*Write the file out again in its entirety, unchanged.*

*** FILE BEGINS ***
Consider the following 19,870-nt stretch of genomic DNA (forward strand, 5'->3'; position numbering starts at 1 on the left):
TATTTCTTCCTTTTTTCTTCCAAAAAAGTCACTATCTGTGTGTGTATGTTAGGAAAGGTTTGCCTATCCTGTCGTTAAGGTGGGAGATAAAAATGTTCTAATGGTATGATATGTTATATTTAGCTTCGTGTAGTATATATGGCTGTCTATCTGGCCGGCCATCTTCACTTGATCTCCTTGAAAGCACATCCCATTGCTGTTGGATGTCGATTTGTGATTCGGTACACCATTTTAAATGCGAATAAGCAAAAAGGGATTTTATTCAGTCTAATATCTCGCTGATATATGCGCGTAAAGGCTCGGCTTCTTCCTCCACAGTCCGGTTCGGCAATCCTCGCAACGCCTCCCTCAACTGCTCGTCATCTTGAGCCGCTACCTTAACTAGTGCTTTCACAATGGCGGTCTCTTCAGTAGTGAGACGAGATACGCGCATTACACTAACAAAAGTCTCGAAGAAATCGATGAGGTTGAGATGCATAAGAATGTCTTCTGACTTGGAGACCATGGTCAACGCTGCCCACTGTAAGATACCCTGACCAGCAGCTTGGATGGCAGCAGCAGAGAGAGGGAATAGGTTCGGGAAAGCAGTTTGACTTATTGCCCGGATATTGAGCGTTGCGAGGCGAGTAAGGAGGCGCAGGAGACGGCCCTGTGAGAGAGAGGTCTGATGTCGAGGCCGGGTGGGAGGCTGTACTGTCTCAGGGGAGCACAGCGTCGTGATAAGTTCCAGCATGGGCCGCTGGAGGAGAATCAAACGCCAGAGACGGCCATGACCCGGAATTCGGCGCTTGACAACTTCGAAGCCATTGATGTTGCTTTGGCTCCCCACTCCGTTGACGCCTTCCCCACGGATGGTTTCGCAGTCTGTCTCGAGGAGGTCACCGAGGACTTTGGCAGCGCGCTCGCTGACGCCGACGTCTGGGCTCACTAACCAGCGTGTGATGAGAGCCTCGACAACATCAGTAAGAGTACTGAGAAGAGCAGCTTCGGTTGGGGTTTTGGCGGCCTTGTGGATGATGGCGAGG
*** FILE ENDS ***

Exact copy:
Consider the following 19,870-nt stretch of genomic DNA (forward strand, 5'->3'; position numbering starts at 1 on the left):
TATTTCTTCCTTTTTTCTTCCAAAAAAGTCACTATCTGTGTGTGTATGTTAGGAAAGGTTTGCCTATCCTGTCGTTAAGGTGGGAGATAAAAATGTTCTAATGGTATGATATGTTATATTTAGCTTCGTGTAGTATATATGGCTGTCTATCTGGCCGGCCATCTTCACTTGATCTCCTTGAAAGCACATCCCATTGCTGTTGGATGTCGATTTGTGATTCGGTACACCATTTTAAATGCGAATAAGCAAAAAGGGATTTTATTCAGTCTAATATCTCGCTGATATATGCGCGTAAAGGCTCGGCTTCTTCCTCCACAGTCCGGTTCGGCAATCCTCGCAACGCCTCCCTCAACTGCTCGTCATCTTGAGCCGCTACCTTAACTAGTGCTTTCACAATGGCGGTCTCTTCAGTAGTGAGACGAGATACGCGCATTACACTAACAAAAGTCTCGAAGAAATCGATGAGGTTGAGATGCATAAGAATGTCTTCTGACTTGGAGACCATGGTCAACGCTGCCCACTGTAAGATACCCTGACCAGCAGCTTGGATGGCAGCAGCAGAGAGAGGGAATAGGTTCGGGAAAGCAGTTTGACTTATTGCCCGGATATTGAGCGTTGCGAGGCGAGTAAGGAGGCGCAGGAGACGGCCCTGTGAGAGAGAGGTCTGATGTCGAGGCCGGGTGGGAGGCTGTACTGTCTCAGGGGAGCACAGCGTCGTGATAAGTTCCAGCATGGGCCGCTGGAGGAGAATCAAACGCCAGAGACGGCCATGACCCGGAATTCGGCGCTTGACAACTTCGAAGCCATTGATGTTGCTTTGGCTCCCCACTCCGTTGACGCCTTCCCCACGGATGGTTTCGCAGTCTGTCTCGAGGAGGTCACCGAGGACTTTGGCAGCGCGCTCGCTGACGCCGACGTCTGGGCTCACTAACCAGCGTGTGATGAGAGCCTCGACAACATCAGTAAGAGTACTGAGAAGAGCAGCTTCGGTTGGGGTTTTGGCGGCCTTGTGGATGATGGCGAGG